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Firm makes case for turbine plans  

Developers behind proposals for a multi-million pound wind farm on the island of Lewis are due to meet government officials.

The meeting comes after ministers said they were “minded” to turn down the application from Lewis Wind Power.

It wants to site 181 massive wind turbines on Barvas Moor.

Almost 10,000 objections went to ministers, many from local people, but the scheme has been backed by the local council.

Last month, ministers indicated that they were minded to turn down the development because of European nature designations.

Lewis Wind Power, which is owned by multi-national Amec, has been given 21 days to change ministers’ minds.

Bird life

The company wants to find out if there is any more that can be done to argue the case before Friday’s deadline.

Supporters of the turbines have pointed to potential economic benefits, claiming more than 400 jobs would be created during construction, most of them at a fabrication yard at Arnish on Lewis.

However, RSPB Scotland has warned that the development threatens the habitats of rare wild birds.

The islands council’s convener and vice convener have accused the environmental agencies who opposed the plan of “the most miserable form of environmental colonialism, sitting in the central belt lecturing the natives”.

But bodies like the RSPB say bird life must be protected and many insist their way of life would be damaged by a development on this scale.

The isles’ local authority, Comhairle nan Eilean Siar, has taken its campaign backing the wind farm on Barvas Moor to the European Union.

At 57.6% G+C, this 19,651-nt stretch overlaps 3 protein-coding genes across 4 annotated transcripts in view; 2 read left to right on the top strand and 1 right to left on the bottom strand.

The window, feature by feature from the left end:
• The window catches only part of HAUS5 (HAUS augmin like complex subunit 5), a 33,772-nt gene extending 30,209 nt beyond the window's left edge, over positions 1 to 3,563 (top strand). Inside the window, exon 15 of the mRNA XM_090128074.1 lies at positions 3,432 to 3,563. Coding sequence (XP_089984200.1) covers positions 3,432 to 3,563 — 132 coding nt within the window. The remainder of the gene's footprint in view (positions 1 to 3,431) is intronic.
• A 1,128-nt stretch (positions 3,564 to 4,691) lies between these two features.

Comhairle leaders also met Enterprise Minister Jim Mather, calling on the first minister to step into the row.

It wants Alex Salmond to intervene because it believes the project will bring jobs and other economic and social benefits.

The Scottish Government described the discussions as “useful and wide-ranging”.

The final decision on the planning application rests with the Scottish Government.

BBC News

12 February 2008

This article is the work of the source indicated. Any opinions expressed in it are not necessarily those of National Wind Watch.

The copyright of this article resides with the author or publisher indicated. As part of its noncommercial effort to present the environmental, social, scientific, and economic issues of large-scale wind power development to a global audience seeking such information, National Wind Watch endeavors to observe “fair use” as provided for in section 107 of U.S. Copyright Law and similar “fair dealing” provisions of the copyright laws of other nations. Send requests to excerpt, general inquiries, and comments via e-mail.

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